Police generally protect and serve the public, but abuses of police power continue to be a problem in Rhode Island, particularly in low-income communities and in communities of color. The ACLU works on various police misconduct issues, such as stop-and-frisk tactics, surveillance, police brutality, and withholding of public police records from citizens.
Police Misconduct in the News
- Dec, 04, 2018: Groups Urge Repeal of Central Falls Curfew Ordinance
- Nov, 24, 2018: ACLU Sues Pawtucket Police Again for Shielding Records of Police Misconduct
- Nov, 03, 2018: ACLU Issues Statement on Arrest of Richard Gardner
Police Misconduct Related Court Cases
2018: Cox v. Goncalves
- Category: Active Case Open Government Police Practices
About This Case:
This is a lawsuit against the Pawtucket Police over the Department's refusal to release reports of alleged police officer misconduct generated by its Internal Affairs Division (IAD). The suit argues that the Department's refusal to release the records is a violation of the state’s Access to Public Records Act (APRA).
Information on another pending APRA lawsuit against the Pawtucket Police, Lyssikatos v. King (2017), can be found here.
Lawsuit filed in November 2018.
ACLU Cooperating Attorney:
James D. Cullen
More information related to the Pawtucket Police Department:
- ACLU Statement on the Fatal Shooting of DaShawn Cole by Pawtucket Police (September 2018)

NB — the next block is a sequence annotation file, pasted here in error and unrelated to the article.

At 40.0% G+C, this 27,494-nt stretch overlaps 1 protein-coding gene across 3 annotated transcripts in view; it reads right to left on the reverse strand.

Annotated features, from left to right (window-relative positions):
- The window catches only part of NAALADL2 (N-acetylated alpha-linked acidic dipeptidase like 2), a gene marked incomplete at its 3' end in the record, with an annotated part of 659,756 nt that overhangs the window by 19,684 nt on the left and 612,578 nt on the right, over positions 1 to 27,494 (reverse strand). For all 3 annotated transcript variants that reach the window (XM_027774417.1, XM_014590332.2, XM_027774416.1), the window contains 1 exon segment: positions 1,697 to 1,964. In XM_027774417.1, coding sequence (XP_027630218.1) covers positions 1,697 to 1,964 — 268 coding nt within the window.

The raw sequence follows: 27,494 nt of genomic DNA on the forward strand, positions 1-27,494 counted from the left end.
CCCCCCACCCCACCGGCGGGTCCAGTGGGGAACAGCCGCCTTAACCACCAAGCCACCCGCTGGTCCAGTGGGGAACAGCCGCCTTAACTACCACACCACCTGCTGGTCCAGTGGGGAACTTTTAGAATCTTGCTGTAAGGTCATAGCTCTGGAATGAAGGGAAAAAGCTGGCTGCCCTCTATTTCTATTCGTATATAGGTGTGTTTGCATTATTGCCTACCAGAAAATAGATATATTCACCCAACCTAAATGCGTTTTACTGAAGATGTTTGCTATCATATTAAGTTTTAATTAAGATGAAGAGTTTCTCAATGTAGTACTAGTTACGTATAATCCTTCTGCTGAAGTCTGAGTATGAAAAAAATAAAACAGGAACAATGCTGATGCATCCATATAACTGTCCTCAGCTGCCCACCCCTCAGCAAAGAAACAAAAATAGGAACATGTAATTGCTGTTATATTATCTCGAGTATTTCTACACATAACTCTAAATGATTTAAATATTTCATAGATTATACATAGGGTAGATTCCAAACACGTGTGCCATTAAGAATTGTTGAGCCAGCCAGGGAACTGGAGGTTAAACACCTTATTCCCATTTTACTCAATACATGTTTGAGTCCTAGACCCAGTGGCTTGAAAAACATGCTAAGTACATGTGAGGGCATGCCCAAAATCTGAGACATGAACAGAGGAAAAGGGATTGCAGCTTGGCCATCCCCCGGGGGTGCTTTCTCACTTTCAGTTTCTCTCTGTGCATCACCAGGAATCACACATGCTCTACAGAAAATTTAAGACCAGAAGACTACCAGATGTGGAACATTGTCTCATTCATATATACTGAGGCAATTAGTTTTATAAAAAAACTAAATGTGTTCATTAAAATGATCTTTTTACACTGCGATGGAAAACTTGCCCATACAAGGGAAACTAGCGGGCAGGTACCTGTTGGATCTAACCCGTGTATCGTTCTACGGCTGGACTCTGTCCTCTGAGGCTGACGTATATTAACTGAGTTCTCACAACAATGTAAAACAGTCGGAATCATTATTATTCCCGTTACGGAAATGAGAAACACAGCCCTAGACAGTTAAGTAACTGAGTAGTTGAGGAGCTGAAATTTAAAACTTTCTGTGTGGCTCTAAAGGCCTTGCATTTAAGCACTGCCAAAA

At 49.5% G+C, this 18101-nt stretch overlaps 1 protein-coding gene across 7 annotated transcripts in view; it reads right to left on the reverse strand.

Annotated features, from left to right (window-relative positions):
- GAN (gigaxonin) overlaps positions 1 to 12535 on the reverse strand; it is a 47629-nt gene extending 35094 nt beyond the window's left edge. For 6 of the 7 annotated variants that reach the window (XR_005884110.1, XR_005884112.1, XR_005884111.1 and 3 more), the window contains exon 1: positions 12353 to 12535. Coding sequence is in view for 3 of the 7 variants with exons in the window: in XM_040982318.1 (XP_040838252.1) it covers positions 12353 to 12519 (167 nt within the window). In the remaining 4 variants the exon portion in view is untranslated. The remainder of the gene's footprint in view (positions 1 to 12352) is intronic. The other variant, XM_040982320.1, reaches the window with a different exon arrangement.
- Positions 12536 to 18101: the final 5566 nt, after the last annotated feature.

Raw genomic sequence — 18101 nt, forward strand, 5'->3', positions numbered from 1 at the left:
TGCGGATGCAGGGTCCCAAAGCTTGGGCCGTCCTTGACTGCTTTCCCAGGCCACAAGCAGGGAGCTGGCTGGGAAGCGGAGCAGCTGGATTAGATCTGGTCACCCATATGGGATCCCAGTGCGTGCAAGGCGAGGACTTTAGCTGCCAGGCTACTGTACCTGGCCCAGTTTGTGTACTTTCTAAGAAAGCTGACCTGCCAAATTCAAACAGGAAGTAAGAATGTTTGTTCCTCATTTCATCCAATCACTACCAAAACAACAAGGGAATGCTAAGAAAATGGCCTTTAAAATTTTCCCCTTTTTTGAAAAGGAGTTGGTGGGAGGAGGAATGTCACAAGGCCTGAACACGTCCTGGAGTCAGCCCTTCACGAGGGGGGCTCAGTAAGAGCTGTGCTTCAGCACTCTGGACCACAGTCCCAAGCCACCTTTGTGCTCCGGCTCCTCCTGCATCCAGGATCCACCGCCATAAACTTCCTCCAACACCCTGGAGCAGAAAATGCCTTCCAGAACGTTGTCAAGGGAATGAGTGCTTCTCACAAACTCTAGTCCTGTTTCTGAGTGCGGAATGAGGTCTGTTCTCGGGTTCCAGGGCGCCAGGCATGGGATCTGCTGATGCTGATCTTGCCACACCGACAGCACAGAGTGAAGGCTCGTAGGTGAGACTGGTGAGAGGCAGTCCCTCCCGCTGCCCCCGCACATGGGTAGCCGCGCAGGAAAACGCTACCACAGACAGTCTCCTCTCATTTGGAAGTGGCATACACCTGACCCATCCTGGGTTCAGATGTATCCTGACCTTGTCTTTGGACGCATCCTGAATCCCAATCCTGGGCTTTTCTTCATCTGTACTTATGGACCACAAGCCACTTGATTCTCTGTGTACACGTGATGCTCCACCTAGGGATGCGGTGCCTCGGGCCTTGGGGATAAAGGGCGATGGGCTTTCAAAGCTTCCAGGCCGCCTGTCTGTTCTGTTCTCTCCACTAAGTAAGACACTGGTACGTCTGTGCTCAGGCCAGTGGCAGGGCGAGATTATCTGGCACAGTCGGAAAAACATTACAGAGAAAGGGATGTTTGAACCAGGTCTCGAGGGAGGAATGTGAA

- Groups Request Release of State Police Report Exonerating Officer Behavior At Tolman High School (December 2015)
- ACLU Statement In Response To Reports Of Police Actions in Pawtucket (October 2015)
- ACLU Calls For In-Depth Investigation Of Pawtucket Police Department Traffic Stop Practices (April 2015)
2018: Richer v. N. Smithfield Police Department
- Category: Active Case Due Process Police Practices Right to Petition & Protest
About This Case:
This is a federal lawsuit on behalf of a North Smithfield resident, challenging the police department’s refusal to remove from its files a note falsely claiming that he is “dangerous,” “psychologically unstable,” and has numerous weapons at his house. Police officials have acknowledged that they have no basis for the claims contained in the note, which was uncovered while the ACLU was litigating another pending lawsuit on behalf of the resident, Jason Richer.
Lawsuit filed in October 2018.
ACLU Cooperating Attorneys:
Thomas W. Lyons, Rhiannon S. Huffman